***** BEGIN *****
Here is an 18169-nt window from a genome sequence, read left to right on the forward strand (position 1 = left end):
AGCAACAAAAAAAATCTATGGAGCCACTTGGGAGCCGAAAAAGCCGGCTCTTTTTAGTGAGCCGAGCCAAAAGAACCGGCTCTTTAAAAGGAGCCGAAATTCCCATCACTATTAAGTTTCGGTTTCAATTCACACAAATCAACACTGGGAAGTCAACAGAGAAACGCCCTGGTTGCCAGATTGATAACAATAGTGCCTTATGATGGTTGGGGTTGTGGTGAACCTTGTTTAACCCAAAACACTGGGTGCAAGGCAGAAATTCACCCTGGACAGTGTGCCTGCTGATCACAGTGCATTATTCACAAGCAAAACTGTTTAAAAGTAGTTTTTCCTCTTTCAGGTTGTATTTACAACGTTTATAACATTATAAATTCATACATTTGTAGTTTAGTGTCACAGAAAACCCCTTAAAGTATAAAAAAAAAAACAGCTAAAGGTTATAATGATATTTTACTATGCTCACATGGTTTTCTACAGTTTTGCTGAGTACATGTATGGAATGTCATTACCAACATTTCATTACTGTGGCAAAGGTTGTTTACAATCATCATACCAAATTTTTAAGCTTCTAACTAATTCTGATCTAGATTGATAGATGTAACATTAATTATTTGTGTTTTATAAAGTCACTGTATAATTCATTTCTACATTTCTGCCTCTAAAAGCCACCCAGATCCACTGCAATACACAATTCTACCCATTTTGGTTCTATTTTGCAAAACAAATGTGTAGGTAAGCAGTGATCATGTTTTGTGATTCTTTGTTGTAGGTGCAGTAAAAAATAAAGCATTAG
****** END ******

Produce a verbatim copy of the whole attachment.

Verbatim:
Here is an 18169-nt window from a genome sequence, read left to right on the forward strand (position 1 = left end):
AGCAACAAAAAAAATCTATGGAGCCACTTGGGAGCCGAAAAAGCCGGCTCTTTTTAGTGAGCCGAGCCAAAAGAACCGGCTCTTTAAAAGGAGCCGAAATTCCCATCACTATTAAGTTTCGGTTTCAATTCACACAAATCAACACTGGGAAGTCAACAGAGAAACGCCCTGGTTGCCAGATTGATAACAATAGTGCCTTATGATGGTTGGGGTTGTGGTGAACCTTGTTTAACCCAAAACACTGGGTGCAAGGCAGAAATTCACCCTGGACAGTGTGCCTGCTGATCACAGTGCATTATTCACAAGCAAAACTGTTTAAAAGTAGTTTTTCCTCTTTCAGGTTGTATTTACAACGTTTATAACATTATAAATTCATACATTTGTAGTTTAGTGTCACAGAAAACCCCTTAAAGTATAAAAAAAAAAACAGCTAAAGGTTATAATGATATTTTACTATGCTCACATGGTTTTCTACAGTTTTGCTGAGTACATGTATGGAATGTCATTACCAACATTTCATTACTGTGGCAAAGGTTGTTTACAATCATCATACCAAATTTTTAAGCTTCTAACTAATTCTGATCTAGATTGATAGATGTAACATTAATTATTTGTGTTTTATAAAGTCACTGTATAATTCATTTCTACATTTCTGCCTCTAAAAGCCACCCAGATCCACTGCAATACACAATTCTACCCATTTTGGTTCTATTTTGCAAAACAAATGTGTAGGTAAGCAGTGATCATGTTTTGTGATTCTTTGTTGTAGGTGCAGTAAAAAATAAAGCATTAG